Additionally, the non-cling layer may include one or more anticling (slip and/or antiblock) additives which may be added during or after the production of the polyolefin, or otherwise mixed in any manner obtaining an intimate blend therewith, to improve the slip properties of this layer. Such additives are well-known in the art and include, for example, silicas, silicates, diatomaceous earths, talcs and various lubricants. These additives are preferably utilized in amounts ranging from about 100 ppm to about 20,000 ppm, more preferably between about 500 ppm to about 10,000 ppm by weight based upon the weight of the non-cling layer.
The non-cling layer may, if desired, also include one or more other well-known additives such as, for example, antioxidants, ultraviolet absorbers, antistatic agents, release agents, pigments, colorants or the like; however, this again should not be considered as a limitation of the present invention.
Additionally, normal trim and scrap from the film production process can be recycled into either the cling or non-cling layers, but preferentially to the non-cling layer of a two-layer film or the core structural layer of a three-layer film.
The present invention may also include one or more intermediate layers between the cling and non-cling layers for any one of a number of well-known purposes such as, for example, to modify the overall physical properties balance of the film, to utilize the recycle trim and scrap or to provide a barrier layer to oxygen or other gases. As just indicated, this intermediate layer may include the recycle trim and scrap, or may comprise any other suitable polymer. The intermediate layer(s), however, is optional and should not be considered a limitation on the present invention.
In preparing the thermoplastic stretch/cling films of the present invention, any one of a number of well-known extrusion or coextrusion (in the case of multilayer films) techniques as disclosed in the previously incorporated references may be utilized. As preferred examples, any of the blown or chill roll cast processes as disclosed and described in those references is suitable for use in producing thermoplastic stretch/cling films in accordance with the present invention.
In a multilayer film, the cling layer preferably comprises between about 5% to about 95%, more preferably between about 5% to about 35%, most preferably between about 5% to about 15% of the combined thickness of the film layers. Conversely, the non-cling layer(s) (including any structural or other intermediate layer) preferably comprises between about 5% to about 95%, more preferably between about 65% to about 95%, most preferably between about 85% to about 95% of the combined thickness of the film layers.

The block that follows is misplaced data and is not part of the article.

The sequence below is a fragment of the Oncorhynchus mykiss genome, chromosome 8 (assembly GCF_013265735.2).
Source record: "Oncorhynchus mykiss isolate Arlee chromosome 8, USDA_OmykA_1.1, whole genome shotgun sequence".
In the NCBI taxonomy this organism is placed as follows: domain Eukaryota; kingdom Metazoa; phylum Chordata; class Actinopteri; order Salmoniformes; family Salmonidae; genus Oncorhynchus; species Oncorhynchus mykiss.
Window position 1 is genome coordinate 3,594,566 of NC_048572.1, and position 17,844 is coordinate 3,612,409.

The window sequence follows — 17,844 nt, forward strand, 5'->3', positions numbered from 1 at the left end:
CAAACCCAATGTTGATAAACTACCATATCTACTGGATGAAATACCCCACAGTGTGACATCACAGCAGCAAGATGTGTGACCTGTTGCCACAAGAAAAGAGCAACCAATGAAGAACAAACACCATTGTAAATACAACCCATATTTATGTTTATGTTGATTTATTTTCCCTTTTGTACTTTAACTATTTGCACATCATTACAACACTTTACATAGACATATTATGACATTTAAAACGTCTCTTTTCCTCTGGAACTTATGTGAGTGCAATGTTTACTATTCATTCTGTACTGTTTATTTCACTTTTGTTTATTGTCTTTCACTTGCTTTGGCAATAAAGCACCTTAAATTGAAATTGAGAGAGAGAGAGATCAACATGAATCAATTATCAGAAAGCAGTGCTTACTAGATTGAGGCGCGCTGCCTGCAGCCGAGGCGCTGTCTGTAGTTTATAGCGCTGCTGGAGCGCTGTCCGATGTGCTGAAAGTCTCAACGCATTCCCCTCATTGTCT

As previously mentioned, the thermoplastic films of the present invention have properties making them especially well suited for use as stretch/cling films, however this use should not be considered a limitation on the present invention. For example, these films can be made into other forms, such as a tape, by any one of a number of well-known cutting, slitting and/or rewinding operations. Physical properties including, but not limited to, tensile strength, tear strength and elongation can be adjusted over wide ranges by altering the resin types and specifications as appropriate to meet the requirements to a given wrapping, bundling or taping application.
For bundling, packaging and unitizing applications, the thermoplastic film of the present invention is stretch-wrapped by any one of a number of well-known procedures (such as those disclosed in the aforementioned incorporated references) around an article or a plurality of articles preferably so that the cling layer faces inside (towards the article) and the non-cling layer faces outside (away from the article), although this film orientation should not be considered as a limitation on the invention. Typical of articles suitable for bundling, packaging and unitizing with the present thermoplastic film include, but are not limited to, various foodstuffs (canned or fresh), rolls of carpet, liquid containers and various like goods normally containerized and/or palletized for shipping, storage and/or display.
The foregoing more general discussion of this invention will be further exemplified by the following specific examples offered by way of illustration and not limitation of the above-described invention.
In the following examples, property evaluations were made in accordance with the following tests:
(1) Coefficient of Friction (COF)--ASTM D--1894.
(2) Cling--cling is reported as the force in grams required to partially peel apart two strips of film. A first film strip is attached to a 30° inclined plane with the outside surface (slip) facing upward. A second 1"×8" strip is placed on top of the first strip with the inside surface (cling) facing downward. Pressure is applied to the second strip to cause the two strips to stick together. If an evaluation of cling under stretched conditions is desired, both film strips are prestretched and allowed to relax before testing. The end of the second strip at the base of the inclined plane is attached, by clip and string, to an apparatus which can exert a strain at a constant rate (Instron 1130). The two strips are then pulled apart at a crosshead speed of 10 cm/min until the aforementioned string is parallel with the base of the inclined plane. The force at this point is reported as cling.